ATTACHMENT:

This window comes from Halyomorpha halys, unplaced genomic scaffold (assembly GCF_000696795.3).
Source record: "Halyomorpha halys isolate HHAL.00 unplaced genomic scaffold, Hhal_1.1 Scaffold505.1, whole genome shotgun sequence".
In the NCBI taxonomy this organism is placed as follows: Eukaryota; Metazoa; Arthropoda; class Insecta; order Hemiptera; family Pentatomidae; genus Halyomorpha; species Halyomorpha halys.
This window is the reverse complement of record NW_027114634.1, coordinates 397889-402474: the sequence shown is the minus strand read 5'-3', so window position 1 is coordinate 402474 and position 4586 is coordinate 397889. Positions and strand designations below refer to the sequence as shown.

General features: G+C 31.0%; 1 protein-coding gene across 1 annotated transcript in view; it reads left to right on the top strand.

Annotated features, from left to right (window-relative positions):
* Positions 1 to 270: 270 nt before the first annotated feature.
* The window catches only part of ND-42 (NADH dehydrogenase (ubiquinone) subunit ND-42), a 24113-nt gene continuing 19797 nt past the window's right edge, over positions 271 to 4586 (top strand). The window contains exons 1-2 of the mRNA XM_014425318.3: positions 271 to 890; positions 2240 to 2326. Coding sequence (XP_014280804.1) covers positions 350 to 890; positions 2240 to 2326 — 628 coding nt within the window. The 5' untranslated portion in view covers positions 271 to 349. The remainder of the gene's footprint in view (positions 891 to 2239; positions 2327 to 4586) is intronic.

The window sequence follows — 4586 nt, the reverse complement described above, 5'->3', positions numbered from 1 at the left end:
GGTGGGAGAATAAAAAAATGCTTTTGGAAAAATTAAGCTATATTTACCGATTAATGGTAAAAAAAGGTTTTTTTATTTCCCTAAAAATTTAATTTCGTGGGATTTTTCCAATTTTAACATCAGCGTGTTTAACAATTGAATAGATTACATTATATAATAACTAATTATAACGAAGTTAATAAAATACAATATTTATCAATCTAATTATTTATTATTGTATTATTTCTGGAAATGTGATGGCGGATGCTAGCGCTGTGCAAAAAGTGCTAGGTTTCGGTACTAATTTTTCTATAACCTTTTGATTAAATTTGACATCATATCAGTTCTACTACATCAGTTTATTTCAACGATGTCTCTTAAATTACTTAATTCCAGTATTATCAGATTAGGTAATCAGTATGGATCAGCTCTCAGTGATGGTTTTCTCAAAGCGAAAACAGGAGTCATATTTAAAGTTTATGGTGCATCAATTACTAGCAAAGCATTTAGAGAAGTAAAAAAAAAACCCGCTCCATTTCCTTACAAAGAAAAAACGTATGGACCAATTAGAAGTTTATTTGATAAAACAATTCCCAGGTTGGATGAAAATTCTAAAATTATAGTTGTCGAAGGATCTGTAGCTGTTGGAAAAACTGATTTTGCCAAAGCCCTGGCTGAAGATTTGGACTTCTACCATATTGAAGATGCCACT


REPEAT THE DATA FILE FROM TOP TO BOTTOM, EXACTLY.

This window comes from Halyomorpha halys, unplaced genomic scaffold (assembly GCF_000696795.3).
Source record: "Halyomorpha halys isolate HHAL.00 unplaced genomic scaffold, Hhal_1.1 Scaffold505.1, whole genome shotgun sequence".
In the NCBI taxonomy this organism is placed as follows: Eukaryota; Metazoa; Arthropoda; class Insecta; order Hemiptera; family Pentatomidae; genus Halyomorpha; species Halyomorpha halys.
This window is the reverse complement of record NW_027114634.1, coordinates 397889-402474: the sequence shown is the minus strand read 5'-3', so window position 1 is coordinate 402474 and position 4586 is coordinate 397889. Positions and strand designations below refer to the sequence as shown.

General features: G+C 31.0%; 1 protein-coding gene across 1 annotated transcript in view; it reads left to right on the top strand.

Annotated features, from left to right (window-relative positions):
* Positions 1 to 270: 270 nt before the first annotated feature.
* The window catches only part of ND-42 (NADH dehydrogenase (ubiquinone) subunit ND-42), a 24113-nt gene continuing 19797 nt past the window's right edge, over positions 271 to 4586 (top strand). The window contains exons 1-2 of the mRNA XM_014425318.3: positions 271 to 890; positions 2240 to 2326. Coding sequence (XP_014280804.1) covers positions 350 to 890; positions 2240 to 2326 — 628 coding nt within the window. The 5' untranslated portion in view covers positions 271 to 349. The remainder of the gene's footprint in view (positions 891 to 2239; positions 2327 to 4586) is intronic.

The window sequence follows — 4586 nt, the reverse complement described above, 5'->3', positions numbered from 1 at the left end:
GGTGGGAGAATAAAAAAATGCTTTTGGAAAAATTAAGCTATATTTACCGATTAATGGTAAAAAAAGGTTTTTTTATTTCCCTAAAAATTTAATTTCGTGGGATTTTTCCAATTTTAACATCAGCGTGTTTAACAATTGAATAGATTACATTATATAATAACTAATTATAACGAAGTTAATAAAATACAATATTTATCAATCTAATTATTTATTATTGTATTATTTCTGGAAATGTGATGGCGGATGCTAGCGCTGTGCAAAAAGTGCTAGGTTTCGGTACTAATTTTTCTATAACCTTTTGATTAAATTTGACATCATATCAGTTCTACTACATCAGTTTATTTCAACGATGTCTCTTAAATTACTTAATTCCAGTATTATCAGATTAGGTAATCAGTATGGATCAGCTCTCAGTGATGGTTTTCTCAAAGCGAAAACAGGAGTCATATTTAAAGTTTATGGTGCATCAATTACTAGCAAAGCATTTAGAGAAGTAAAAAAAAAACCCGCTCCATTTCCTTACAAAGAAAAAACGTATGGACCAATTAGAAGTTTATTTGATAAAACAATTCCCAGGTTGGATGAAAATTCTAAAATTATAGTTGTCGAAGGATCTGTAGCTGTTGGAAAAACTGATTTTGCCAAAGCCCTGGCTGAAGATTTGGACTTCTACCATATTGAAGATGCCACT